Criminal Justice Degree
If you are interested in working in law enforcement or working as a probation officer or correctional officer, you will almost certainly need to earn a criminal justice degree first. While it is possible to obtain an entry-level position in some law enforcement areas without a criminal justice degree, a growing number of employers require potential employees to hold a degree. Also, by earning your criminal justice degree, you will learn many of the skills and obtain much of the necessary knowledge to be successful in the field. Still, before you enroll in a program, it is helpful to know what you should expect from your criminal justice degree program, as well as what type of coursework you are likely to encounter.
Since a criminal justice degree program’s primary goal is to teach students the fundamentals of the criminal justice system, you can expect the program to include coursework in criminal evidence, legal procedures, criminal law, and criminology. Your program will also include areas of study focusing on the courts, law enforcement, and corrections. After completing the foundation coursework, the more advanced area’s courses will consist of a more in-depth analysis of criminal justice and coursework in victimology, criminalistics, and computer forensics.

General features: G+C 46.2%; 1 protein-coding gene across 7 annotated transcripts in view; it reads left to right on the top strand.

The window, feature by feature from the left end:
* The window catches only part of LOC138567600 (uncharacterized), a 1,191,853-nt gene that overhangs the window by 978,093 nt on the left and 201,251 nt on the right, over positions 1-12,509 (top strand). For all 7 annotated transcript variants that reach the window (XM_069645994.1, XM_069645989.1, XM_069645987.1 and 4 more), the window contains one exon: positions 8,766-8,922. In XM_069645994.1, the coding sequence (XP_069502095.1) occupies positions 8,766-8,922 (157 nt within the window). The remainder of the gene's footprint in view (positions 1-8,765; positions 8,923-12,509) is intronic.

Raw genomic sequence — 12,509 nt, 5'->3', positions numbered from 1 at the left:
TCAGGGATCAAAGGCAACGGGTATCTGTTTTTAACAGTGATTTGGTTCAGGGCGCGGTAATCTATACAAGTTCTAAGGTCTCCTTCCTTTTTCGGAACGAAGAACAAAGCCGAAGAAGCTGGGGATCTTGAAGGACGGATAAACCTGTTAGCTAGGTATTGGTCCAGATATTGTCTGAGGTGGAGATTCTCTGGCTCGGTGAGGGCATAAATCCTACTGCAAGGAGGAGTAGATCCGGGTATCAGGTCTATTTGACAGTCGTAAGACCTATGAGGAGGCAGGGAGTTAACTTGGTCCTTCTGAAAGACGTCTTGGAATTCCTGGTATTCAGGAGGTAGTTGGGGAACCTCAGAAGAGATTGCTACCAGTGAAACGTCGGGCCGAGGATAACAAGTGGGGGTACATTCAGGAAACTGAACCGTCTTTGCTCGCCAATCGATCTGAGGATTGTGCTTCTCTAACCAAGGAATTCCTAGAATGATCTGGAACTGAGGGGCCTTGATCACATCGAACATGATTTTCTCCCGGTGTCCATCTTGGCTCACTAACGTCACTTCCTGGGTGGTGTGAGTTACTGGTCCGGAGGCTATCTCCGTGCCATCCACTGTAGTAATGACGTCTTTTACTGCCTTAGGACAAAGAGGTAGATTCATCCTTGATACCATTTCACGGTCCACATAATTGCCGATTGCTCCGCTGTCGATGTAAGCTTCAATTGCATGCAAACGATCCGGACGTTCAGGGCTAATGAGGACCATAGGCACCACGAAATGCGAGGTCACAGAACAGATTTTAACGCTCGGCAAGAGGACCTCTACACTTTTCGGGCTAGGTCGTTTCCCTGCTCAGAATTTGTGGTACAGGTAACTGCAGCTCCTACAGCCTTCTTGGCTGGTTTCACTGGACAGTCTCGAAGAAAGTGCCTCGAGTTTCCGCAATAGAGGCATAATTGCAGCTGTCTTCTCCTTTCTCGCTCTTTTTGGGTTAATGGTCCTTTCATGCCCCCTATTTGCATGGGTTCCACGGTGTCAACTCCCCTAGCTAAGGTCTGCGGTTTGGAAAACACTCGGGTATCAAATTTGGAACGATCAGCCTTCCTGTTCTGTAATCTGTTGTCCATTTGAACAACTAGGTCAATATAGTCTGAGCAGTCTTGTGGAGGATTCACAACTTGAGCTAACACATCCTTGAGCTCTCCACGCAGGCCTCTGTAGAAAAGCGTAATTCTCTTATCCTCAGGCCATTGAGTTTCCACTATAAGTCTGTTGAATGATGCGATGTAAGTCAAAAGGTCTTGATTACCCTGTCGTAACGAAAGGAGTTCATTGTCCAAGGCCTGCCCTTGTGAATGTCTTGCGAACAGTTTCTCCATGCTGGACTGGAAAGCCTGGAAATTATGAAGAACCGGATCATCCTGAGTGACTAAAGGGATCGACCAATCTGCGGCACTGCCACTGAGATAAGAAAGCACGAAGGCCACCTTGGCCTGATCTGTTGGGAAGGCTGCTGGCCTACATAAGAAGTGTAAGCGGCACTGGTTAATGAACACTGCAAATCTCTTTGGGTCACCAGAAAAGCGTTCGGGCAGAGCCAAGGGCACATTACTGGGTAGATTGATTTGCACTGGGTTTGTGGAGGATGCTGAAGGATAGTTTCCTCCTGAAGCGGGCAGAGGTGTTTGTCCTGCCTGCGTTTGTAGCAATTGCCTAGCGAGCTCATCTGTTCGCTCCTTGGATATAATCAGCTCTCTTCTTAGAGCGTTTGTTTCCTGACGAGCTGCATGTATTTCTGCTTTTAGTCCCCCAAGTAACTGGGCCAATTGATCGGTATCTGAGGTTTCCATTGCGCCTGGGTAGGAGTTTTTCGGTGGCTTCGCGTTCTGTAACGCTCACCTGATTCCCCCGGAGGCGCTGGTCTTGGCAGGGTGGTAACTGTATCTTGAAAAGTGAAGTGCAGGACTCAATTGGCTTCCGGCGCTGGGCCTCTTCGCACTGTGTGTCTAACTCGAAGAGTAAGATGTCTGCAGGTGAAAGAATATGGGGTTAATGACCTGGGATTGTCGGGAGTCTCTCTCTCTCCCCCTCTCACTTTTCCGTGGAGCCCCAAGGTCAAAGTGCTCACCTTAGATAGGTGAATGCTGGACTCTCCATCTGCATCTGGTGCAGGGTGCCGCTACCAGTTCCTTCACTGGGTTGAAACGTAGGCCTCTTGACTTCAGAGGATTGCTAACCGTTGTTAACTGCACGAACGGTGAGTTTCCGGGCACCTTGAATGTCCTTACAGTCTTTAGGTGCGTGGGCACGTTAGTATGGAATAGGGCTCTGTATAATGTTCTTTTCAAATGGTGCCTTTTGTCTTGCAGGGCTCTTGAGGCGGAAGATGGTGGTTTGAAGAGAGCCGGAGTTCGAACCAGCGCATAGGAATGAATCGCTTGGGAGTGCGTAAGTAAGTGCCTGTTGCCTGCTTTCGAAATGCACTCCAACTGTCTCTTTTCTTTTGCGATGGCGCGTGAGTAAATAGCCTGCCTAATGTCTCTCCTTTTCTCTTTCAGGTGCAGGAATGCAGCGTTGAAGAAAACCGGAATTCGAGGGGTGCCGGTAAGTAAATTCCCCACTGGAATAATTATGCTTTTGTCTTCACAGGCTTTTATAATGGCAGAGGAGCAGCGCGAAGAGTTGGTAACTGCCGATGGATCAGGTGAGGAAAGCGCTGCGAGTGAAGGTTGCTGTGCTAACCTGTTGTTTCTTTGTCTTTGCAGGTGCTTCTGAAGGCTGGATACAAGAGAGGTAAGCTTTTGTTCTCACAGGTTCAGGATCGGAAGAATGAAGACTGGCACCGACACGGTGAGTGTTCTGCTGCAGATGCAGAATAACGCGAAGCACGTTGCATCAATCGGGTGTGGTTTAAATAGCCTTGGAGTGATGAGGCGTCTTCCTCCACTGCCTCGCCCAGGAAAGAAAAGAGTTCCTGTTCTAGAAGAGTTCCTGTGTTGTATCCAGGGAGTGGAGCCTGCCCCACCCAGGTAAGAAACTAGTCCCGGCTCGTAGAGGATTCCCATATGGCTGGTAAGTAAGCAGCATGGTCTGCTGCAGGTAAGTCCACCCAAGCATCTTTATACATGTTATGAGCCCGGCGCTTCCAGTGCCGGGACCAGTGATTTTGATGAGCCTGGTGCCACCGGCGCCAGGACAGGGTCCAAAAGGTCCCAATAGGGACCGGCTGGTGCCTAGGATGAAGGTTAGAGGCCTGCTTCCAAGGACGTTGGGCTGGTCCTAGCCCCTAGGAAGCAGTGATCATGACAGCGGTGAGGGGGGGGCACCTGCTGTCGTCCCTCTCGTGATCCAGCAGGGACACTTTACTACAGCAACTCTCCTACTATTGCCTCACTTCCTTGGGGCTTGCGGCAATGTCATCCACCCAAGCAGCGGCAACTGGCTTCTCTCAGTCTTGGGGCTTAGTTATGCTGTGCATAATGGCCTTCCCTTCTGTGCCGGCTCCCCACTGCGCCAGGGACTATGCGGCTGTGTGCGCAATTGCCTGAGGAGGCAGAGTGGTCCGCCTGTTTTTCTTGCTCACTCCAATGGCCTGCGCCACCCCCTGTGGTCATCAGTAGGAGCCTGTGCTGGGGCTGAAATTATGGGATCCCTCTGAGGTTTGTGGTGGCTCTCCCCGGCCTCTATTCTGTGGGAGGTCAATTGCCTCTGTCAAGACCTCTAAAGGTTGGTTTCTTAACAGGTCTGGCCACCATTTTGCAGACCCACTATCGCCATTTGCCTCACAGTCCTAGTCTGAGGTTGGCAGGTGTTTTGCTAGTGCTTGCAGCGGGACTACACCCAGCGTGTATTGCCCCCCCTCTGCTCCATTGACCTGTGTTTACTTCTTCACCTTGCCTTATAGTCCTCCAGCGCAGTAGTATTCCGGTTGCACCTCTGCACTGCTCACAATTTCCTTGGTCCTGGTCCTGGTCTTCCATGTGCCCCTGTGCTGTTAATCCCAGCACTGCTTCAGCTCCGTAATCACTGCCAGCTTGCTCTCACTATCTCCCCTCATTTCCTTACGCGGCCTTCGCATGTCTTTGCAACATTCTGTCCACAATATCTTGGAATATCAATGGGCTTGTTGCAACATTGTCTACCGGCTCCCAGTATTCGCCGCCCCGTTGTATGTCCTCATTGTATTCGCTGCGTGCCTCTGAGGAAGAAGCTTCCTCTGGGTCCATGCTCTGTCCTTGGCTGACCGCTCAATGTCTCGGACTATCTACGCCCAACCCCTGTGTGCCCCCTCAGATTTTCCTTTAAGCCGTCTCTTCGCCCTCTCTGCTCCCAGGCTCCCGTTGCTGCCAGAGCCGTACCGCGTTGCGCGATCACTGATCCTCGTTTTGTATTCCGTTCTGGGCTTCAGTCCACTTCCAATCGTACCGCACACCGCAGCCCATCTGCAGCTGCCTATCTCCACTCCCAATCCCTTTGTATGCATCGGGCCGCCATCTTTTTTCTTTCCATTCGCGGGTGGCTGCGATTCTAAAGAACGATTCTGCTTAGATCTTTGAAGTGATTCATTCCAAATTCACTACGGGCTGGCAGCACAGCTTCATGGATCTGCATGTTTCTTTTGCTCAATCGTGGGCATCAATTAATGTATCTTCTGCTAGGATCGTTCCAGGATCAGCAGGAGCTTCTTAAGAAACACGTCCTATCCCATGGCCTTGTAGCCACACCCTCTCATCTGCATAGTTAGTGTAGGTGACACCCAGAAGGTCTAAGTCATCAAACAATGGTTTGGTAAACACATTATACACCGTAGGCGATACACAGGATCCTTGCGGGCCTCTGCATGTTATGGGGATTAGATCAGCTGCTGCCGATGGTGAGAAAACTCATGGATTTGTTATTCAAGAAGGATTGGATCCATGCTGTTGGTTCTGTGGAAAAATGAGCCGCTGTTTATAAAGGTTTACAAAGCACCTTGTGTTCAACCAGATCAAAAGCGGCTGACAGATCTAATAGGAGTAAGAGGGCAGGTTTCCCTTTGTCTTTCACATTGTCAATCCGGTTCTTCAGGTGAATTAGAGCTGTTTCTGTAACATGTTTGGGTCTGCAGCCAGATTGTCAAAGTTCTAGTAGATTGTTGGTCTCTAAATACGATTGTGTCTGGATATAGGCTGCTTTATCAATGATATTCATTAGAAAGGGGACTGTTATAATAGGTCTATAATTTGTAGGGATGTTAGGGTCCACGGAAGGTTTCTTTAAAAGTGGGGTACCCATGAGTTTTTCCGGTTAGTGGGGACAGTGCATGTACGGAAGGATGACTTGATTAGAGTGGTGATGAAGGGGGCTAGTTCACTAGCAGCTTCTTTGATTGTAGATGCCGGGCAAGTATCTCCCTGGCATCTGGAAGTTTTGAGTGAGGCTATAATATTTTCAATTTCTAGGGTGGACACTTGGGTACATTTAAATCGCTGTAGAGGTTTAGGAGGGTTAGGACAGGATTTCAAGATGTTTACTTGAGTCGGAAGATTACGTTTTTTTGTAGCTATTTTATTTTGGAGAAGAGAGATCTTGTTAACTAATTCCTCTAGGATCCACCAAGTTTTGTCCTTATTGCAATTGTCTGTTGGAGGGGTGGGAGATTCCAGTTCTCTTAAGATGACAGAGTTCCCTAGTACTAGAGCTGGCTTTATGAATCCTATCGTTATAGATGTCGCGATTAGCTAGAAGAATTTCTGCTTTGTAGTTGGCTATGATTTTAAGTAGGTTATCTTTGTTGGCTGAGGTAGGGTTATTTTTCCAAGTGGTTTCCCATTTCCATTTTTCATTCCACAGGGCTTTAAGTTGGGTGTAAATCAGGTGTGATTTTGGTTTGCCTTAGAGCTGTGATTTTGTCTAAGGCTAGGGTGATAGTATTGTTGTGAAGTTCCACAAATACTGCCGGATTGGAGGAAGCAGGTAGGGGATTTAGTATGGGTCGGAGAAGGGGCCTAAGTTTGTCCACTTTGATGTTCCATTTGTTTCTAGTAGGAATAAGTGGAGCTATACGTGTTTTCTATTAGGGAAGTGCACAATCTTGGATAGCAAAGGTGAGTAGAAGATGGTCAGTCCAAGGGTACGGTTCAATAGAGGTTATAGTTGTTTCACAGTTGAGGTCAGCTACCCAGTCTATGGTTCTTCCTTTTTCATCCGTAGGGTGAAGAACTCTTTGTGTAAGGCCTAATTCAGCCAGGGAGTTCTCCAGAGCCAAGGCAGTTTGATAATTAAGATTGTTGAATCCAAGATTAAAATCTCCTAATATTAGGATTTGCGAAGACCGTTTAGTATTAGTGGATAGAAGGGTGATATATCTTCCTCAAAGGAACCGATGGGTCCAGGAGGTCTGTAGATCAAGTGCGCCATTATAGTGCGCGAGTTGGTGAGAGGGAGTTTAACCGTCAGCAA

Some specific courses you are likely to encounter as you pursue your criminal justice degree include:
- Correctional Programs: Probation and Parole
- Courts and the Criminal Justice System
- Crime Prevention
- Criminal Investigation
- Essentials of Security
- Forensics and Crime Scene Investigation
- Homeland Security
- Law Enforcement Reporting and Recording
- Principles of Policing and Law Enforcement
- Substance Abuse and Crime in America
Of course, the exact courses included in your program will depend upon the type of degree you are pursuing and the school at which you are earning your degree. To ensure you are obtaining the kind of knowledge you need and to be sure the degree you earn will be one that will help you to achieve your career goals.
However, it is essential to make certain the criminal justice school you attend is adequately accredited. In this way, you can be sure your program of study includes all of the desired coursework and required by those potential employers who require their job candidates to hold a criminal justice degree.